Cole Caterbone gravitated toward the slotback position when watching Army football games during his recruiting.
Caterbone’s receiving skills caught the attention of Army’s coaching staff out of St. Thomas Aquinas (Fla.) High School. But, Caterbone has always been intrigued about the prospects of playing slotback through his first three seasons at West Point.
The junior wide receiver is getting a look in the Black Knights’ backfield in his final spring. Caterbone is “cross training” at slotback with the idea of potentially playing both positions in the fall. Caterbone had five catches (tied for third on team in 2021) for 45 yards last season. He hasn’t played running back since middle school.
“It gives us a chance to get him in the game more and get him more involved,” said Army coach Jeff Monken during his media briefing Wednesday six practices into spring football. Monken suggested the move to Caterbone prior to spring ball. “He’s a really good football player, tough and physical. His body style and skill set will allow him to play both. It’s not often you have that but he’s the perfect candidate.”
Caterbone isn’t the only Army players, trying a new position this spring. Junior Maurice Bellan is making a successful transition from quarterback to slotback.
“Maurice has been a great surprise there,” Monken said. “Maurice has been a great surprise there,” Monken said. “He’s more physical than maybe we anticipated he would be right off the bat. He’s not shy at all about blocking and making contact. He’s a good quick athlete that is definitely going to help us at slotback.”
Freshman Bo Kite, a linebacker last season, switched to tight end for the first five spring practices and was moved to fullback Tuesday.
“We tried to play him (Kite) at linebacker this fall, he was on the scout team and I think he felt a little out of place,” Monken said. “He practiced at tight end and it’s just not natural for him being a high school quarterback.
“He was a champion wrestler in high school. He’s a very physical player and we put him at fullback and he just looked a lot better. I’m excited to see him over the next couple of weeks and how he can come along going into that spring game (April 22) and find out if he can be a guy that can help us.”
Freshman Bo Kite, a linebacker last season, switched to tight end for the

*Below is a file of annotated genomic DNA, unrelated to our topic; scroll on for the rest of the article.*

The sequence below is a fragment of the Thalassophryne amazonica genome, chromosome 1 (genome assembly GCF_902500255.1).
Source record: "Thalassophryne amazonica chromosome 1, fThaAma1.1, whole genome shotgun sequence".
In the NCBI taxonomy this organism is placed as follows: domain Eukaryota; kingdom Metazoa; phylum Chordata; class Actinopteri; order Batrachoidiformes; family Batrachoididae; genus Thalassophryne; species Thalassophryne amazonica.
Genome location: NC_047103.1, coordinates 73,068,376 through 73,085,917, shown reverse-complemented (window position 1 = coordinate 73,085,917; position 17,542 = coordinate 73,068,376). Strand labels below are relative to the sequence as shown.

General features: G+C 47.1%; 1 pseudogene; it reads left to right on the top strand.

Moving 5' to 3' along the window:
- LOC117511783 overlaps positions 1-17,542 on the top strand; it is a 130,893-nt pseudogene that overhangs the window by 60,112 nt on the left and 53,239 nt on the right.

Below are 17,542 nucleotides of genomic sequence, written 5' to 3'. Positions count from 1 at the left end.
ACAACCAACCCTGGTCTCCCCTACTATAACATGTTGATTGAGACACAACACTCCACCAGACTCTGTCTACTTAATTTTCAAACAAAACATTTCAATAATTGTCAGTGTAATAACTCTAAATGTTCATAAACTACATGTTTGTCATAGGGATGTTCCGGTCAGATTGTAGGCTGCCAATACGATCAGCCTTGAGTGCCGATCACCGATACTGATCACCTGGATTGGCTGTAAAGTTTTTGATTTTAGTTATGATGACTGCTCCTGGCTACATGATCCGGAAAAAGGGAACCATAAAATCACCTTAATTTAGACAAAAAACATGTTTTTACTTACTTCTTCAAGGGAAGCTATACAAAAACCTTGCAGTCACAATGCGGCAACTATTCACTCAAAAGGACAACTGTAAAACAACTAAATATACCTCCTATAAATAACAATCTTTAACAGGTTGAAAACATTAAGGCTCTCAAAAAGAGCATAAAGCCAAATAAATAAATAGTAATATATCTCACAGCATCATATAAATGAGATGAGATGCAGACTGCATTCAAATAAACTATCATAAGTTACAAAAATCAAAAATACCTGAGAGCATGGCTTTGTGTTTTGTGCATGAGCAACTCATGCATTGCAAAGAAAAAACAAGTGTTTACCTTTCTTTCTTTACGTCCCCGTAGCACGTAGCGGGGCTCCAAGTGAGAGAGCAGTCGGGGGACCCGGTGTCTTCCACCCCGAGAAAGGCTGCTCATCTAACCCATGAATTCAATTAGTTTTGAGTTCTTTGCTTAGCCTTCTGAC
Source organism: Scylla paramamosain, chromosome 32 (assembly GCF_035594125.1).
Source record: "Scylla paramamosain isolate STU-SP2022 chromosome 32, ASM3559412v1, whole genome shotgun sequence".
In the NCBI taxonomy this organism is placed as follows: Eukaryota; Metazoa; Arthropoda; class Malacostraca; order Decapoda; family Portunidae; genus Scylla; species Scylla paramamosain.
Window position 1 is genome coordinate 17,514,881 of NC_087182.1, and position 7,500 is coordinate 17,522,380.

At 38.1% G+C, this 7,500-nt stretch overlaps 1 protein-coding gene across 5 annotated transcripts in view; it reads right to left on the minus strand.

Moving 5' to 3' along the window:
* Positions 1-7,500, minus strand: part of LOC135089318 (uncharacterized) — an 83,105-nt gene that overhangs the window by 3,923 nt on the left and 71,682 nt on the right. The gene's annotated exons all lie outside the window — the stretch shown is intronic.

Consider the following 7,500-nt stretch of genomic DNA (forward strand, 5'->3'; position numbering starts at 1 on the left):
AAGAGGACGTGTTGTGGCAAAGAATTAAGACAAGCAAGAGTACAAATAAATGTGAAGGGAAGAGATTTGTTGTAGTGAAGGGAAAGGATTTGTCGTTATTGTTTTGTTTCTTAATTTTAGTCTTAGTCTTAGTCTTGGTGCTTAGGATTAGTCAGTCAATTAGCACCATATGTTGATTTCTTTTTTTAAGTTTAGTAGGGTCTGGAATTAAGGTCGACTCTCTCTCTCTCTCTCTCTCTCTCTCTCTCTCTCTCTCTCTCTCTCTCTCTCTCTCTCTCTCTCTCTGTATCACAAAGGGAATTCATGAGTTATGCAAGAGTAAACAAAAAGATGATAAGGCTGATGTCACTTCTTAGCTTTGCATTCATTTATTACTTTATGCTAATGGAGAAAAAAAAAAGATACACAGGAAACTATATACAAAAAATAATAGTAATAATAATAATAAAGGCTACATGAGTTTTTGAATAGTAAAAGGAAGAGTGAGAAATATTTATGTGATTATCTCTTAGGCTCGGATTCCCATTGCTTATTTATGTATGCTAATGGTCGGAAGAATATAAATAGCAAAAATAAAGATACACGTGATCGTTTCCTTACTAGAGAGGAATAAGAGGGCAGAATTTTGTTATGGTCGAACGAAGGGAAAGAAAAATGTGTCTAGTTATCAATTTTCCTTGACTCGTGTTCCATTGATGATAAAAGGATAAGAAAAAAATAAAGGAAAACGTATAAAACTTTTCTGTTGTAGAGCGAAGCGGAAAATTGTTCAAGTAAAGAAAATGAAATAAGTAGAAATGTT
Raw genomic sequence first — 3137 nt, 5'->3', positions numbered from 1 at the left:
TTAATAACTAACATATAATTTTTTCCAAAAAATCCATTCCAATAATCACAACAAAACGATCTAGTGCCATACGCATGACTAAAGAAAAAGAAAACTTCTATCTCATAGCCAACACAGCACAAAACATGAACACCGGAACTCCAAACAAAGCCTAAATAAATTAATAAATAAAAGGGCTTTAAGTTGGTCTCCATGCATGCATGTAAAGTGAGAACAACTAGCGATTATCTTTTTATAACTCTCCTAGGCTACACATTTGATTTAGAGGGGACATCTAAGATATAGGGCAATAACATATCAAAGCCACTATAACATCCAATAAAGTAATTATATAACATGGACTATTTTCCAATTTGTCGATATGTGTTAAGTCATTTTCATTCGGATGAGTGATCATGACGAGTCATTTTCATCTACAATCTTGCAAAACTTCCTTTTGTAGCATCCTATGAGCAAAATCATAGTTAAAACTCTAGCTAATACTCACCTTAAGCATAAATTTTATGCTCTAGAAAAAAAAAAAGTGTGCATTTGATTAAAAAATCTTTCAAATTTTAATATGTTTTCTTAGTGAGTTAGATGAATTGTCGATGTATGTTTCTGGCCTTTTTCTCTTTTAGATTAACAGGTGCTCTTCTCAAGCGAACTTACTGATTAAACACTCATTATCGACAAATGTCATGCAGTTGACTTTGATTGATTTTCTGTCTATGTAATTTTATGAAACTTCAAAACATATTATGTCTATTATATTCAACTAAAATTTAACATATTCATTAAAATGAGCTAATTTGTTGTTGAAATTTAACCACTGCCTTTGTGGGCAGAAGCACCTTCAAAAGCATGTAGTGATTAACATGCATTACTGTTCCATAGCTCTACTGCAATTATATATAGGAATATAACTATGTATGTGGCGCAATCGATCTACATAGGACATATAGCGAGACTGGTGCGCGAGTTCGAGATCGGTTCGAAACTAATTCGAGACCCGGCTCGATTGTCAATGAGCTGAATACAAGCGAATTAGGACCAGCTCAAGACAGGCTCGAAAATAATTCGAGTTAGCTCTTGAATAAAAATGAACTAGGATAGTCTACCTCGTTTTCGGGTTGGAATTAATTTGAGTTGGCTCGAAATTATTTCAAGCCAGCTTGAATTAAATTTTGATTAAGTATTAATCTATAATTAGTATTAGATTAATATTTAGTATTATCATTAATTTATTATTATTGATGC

first five spring practices and was moved to fullback Tuesday.
Quarterback competition: Monken said it’s going to be hard to beat out Tyhier Tyler for the starting quarterback spot. Tyler’s experience and “his ability to be a runner has got him at the top right now.” Monken also said Tyler is “throwing the ball well” in the spring.
Cade Ballard and Jemel Jones, who both have starting game experience, round out the top three on the depth chart. Monken said Jones, who has battled injuries the last two seasons, “has to improve with his consistency in performance.
“He certainly from a physical standpoint is capable of being our starting quarterback,” Monken said. “I don’t think he’s hit his ceiling yet and he can still improve.”
Good spring: Sophomore Jimmy Ciarlo has impressed Monken on and off the field. Ciarlo is in line to replace Malkelm Morrison at the hybrid apache position.
“He’s really serious about football and has really stepped up as a leader,” Monken said. “It’s fun to see a guy grow up like that.”
Injury updates: Freshman fullbacks Lucky Brooks and Jarel Dickson are both missing the spring with undisclosed injuries. Freshman defensive end Andre Miller is working through “a few injuries” during the spring, Monken said.
On the rise: Monken mentioned freshmen linebacker Kalvyn Crummie and Tyler Rafferty and freshman defensive end Kyle Lewis as among the young players, who are showing improvement in the spring. He suggested that Crummie has the ability to follow the path of past linebackers Arik Smith, Cole Christiansen and Andrew King and start his sophomore season.
Coaching transition: Monken said he,” feels as good as where our staff is right now as I have in a long time” with five new assistants and Mike Viti moving from fullbacks to offensive line coach. The learning curve for the new coaches is more than the players, Monken said.
“Schemes haven’t changed,” Monken said. “It’s just these new coaches learning those schemes and learning to coach those details and fundamentals that go with it that takes some time.”